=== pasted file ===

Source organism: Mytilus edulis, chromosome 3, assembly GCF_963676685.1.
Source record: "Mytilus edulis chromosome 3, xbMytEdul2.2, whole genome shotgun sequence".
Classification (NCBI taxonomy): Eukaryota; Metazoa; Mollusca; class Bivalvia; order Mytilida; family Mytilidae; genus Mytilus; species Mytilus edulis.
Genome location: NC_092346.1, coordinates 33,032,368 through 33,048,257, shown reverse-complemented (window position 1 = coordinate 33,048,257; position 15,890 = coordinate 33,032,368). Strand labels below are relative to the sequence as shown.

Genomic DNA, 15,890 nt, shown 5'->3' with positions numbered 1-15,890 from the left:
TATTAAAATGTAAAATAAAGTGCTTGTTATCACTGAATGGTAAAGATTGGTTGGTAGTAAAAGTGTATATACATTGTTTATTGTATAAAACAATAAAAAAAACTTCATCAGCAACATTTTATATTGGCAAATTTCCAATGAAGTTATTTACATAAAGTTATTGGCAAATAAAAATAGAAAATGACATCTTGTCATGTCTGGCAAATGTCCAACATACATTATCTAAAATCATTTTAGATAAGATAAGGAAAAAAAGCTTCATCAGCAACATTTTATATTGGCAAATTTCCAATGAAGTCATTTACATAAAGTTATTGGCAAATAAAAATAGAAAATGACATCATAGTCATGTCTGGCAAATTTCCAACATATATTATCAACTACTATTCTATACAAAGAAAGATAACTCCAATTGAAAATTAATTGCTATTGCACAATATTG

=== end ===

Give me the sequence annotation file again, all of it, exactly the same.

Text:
Source organism: Mytilus edulis, chromosome 3, assembly GCF_963676685.1.
Source record: "Mytilus edulis chromosome 3, xbMytEdul2.2, whole genome shotgun sequence".
Classification (NCBI taxonomy): Eukaryota; Metazoa; Mollusca; class Bivalvia; order Mytilida; family Mytilidae; genus Mytilus; species Mytilus edulis.
Genome location: NC_092346.1, coordinates 33,032,368 through 33,048,257, shown reverse-complemented (window position 1 = coordinate 33,048,257; position 15,890 = coordinate 33,032,368). Strand labels below are relative to the sequence as shown.

Genomic DNA, 15,890 nt, shown 5'->3' with positions numbered 1-15,890 from the left:
TATTAAAATGTAAAATAAAGTGCTTGTTATCACTGAATGGTAAAGATTGGTTGGTAGTAAAAGTGTATATACATTGTTTATTGTATAAAACAATAAAAAAAACTTCATCAGCAACATTTTATATTGGCAAATTTCCAATGAAGTTATTTACATAAAGTTATTGGCAAATAAAAATAGAAAATGACATCTTGTCATGTCTGGCAAATGTCCAACATACATTATCTAAAATCATTTTAGATAAGATAAGGAAAAAAAGCTTCATCAGCAACATTTTATATTGGCAAATTTCCAATGAAGTCATTTACATAAAGTTATTGGCAAATAAAAATAGAAAATGACATCATAGTCATGTCTGGCAAATTTCCAACATATATTATCAACTACTATTCTATACAAAGAAAGATAACTCCAATTGAAAATTAATTGCTATTGCACAATATTG